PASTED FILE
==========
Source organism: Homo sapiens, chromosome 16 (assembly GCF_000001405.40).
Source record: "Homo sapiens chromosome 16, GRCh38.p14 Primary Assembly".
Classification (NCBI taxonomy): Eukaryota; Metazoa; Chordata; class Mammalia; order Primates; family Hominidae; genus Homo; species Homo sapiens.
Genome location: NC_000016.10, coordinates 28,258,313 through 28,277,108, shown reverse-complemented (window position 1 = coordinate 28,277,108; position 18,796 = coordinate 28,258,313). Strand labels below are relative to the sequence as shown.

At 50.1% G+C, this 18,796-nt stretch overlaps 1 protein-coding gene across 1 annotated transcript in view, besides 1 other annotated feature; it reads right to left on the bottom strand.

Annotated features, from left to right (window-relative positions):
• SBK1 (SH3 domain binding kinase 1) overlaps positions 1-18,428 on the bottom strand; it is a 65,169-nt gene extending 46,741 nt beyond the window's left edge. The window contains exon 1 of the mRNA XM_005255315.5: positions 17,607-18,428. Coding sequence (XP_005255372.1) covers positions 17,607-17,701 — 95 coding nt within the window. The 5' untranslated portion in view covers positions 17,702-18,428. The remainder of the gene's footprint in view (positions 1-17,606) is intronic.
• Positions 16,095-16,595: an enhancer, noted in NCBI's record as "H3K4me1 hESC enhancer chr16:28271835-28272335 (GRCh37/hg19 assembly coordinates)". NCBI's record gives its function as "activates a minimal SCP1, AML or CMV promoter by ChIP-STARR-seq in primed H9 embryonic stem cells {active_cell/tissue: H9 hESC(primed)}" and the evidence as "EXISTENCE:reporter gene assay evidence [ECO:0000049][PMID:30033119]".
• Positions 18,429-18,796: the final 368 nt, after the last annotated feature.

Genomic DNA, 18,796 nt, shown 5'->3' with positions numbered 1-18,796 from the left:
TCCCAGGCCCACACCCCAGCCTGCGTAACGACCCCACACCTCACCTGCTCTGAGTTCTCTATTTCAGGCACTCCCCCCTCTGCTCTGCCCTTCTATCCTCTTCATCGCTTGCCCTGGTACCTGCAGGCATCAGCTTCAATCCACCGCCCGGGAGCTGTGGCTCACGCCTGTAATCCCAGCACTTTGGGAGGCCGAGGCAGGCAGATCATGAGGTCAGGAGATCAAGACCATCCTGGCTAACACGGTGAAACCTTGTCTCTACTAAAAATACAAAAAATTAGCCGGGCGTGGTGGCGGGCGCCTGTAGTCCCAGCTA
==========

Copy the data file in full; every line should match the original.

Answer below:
Source organism: Homo sapiens, chromosome 16 (assembly GCF_000001405.40).
Source record: "Homo sapiens chromosome 16, GRCh38.p14 Primary Assembly".
Classification (NCBI taxonomy): Eukaryota; Metazoa; Chordata; class Mammalia; order Primates; family Hominidae; genus Homo; species Homo sapiens.
Genome location: NC_000016.10, coordinates 28,258,313 through 28,277,108, shown reverse-complemented (window position 1 = coordinate 28,277,108; position 18,796 = coordinate 28,258,313). Strand labels below are relative to the sequence as shown.

At 50.1% G+C, this 18,796-nt stretch overlaps 1 protein-coding gene across 1 annotated transcript in view, besides 1 other annotated feature; it reads right to left on the bottom strand.

Annotated features, from left to right (window-relative positions):
• SBK1 (SH3 domain binding kinase 1) overlaps positions 1-18,428 on the bottom strand; it is a 65,169-nt gene extending 46,741 nt beyond the window's left edge. The window contains exon 1 of the mRNA XM_005255315.5: positions 17,607-18,428. Coding sequence (XP_005255372.1) covers positions 17,607-17,701 — 95 coding nt within the window. The 5' untranslated portion in view covers positions 17,702-18,428. The remainder of the gene's footprint in view (positions 1-17,606) is intronic.
• Positions 16,095-16,595: an enhancer, noted in NCBI's record as "H3K4me1 hESC enhancer chr16:28271835-28272335 (GRCh37/hg19 assembly coordinates)". NCBI's record gives its function as "activates a minimal SCP1, AML or CMV promoter by ChIP-STARR-seq in primed H9 embryonic stem cells {active_cell/tissue: H9 hESC(primed)}" and the evidence as "EXISTENCE:reporter gene assay evidence [ECO:0000049][PMID:30033119]".
• Positions 18,429-18,796: the final 368 nt, after the last annotated feature.

Genomic DNA, 18,796 nt, shown 5'->3' with positions numbered 1-18,796 from the left:
TCCCAGGCCCACACCCCAGCCTGCGTAACGACCCCACACCTCACCTGCTCTGAGTTCTCTATTTCAGGCACTCCCCCCTCTGCTCTGCCCTTCTATCCTCTTCATCGCTTGCCCTGGTACCTGCAGGCATCAGCTTCAATCCACCGCCCGGGAGCTGTGGCTCACGCCTGTAATCCCAGCACTTTGGGAGGCCGAGGCAGGCAGATCATGAGGTCAGGAGATCAAGACCATCCTGGCTAACACGGTGAAACCTTGTCTCTACTAAAAATACAAAAAATTAGCCGGGCGTGGTGGCGGGCGCCTGTAGTCCCAGCTA